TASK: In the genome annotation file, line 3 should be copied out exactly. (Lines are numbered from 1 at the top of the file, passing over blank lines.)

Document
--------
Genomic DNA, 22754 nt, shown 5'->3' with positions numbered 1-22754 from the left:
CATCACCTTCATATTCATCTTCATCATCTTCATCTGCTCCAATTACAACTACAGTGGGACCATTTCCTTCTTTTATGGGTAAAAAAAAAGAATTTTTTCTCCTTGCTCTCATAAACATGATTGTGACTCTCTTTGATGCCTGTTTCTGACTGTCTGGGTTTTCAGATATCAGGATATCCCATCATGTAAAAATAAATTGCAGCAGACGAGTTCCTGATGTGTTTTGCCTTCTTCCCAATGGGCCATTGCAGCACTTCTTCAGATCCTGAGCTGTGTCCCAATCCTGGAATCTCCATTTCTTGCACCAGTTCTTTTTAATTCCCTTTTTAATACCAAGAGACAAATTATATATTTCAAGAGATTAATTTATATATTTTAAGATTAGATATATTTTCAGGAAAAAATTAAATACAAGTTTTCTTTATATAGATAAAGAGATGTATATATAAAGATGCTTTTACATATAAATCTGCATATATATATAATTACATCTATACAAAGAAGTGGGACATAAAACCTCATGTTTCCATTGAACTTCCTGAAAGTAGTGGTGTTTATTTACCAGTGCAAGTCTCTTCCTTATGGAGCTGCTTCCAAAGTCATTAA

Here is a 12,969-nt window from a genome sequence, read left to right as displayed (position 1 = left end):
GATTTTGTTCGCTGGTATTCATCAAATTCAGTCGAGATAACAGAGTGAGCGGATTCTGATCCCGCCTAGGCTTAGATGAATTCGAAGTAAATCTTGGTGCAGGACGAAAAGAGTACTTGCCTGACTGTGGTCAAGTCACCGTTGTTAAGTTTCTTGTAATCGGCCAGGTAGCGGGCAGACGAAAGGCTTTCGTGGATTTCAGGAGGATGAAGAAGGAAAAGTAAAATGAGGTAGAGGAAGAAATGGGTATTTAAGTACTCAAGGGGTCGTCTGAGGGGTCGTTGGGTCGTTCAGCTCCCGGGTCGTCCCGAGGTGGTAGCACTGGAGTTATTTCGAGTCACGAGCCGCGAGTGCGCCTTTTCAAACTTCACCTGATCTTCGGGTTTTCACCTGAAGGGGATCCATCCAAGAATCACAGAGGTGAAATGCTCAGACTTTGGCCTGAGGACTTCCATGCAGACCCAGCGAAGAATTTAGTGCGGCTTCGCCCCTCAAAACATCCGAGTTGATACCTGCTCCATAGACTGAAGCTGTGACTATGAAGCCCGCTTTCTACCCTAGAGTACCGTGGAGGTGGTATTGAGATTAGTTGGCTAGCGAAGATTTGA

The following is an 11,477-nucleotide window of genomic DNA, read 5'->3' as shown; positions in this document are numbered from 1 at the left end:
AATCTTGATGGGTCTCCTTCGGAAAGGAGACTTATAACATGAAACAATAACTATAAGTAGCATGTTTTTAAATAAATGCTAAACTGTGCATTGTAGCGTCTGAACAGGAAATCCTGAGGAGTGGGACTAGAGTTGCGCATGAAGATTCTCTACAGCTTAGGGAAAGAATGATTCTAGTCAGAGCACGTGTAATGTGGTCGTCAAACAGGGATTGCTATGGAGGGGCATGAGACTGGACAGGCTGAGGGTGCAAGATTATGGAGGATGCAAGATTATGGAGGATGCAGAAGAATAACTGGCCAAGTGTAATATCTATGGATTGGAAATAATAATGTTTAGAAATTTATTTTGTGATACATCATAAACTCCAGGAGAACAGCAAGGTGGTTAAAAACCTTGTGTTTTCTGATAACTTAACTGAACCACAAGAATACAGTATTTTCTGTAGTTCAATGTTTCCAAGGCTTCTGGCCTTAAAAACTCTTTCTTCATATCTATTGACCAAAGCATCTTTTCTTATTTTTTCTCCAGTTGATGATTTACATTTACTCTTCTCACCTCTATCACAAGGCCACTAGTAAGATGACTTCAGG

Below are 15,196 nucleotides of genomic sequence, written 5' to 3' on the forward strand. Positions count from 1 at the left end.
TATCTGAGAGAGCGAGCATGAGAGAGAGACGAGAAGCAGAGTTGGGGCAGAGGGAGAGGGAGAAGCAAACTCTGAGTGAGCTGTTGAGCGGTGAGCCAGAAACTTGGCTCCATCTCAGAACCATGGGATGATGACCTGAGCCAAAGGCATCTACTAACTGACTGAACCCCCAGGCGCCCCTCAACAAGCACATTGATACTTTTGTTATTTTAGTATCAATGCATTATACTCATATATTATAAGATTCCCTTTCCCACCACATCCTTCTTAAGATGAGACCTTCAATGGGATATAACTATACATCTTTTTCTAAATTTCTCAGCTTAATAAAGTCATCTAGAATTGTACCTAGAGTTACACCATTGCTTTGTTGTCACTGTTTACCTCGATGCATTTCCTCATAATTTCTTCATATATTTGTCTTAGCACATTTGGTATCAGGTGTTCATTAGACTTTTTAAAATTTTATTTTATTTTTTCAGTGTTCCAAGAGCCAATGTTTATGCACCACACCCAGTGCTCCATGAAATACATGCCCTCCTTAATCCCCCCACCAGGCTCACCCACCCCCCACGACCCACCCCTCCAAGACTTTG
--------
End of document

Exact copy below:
Here is a 12,969-nt window from a genome sequence, read left to right as displayed (position 1 = left end):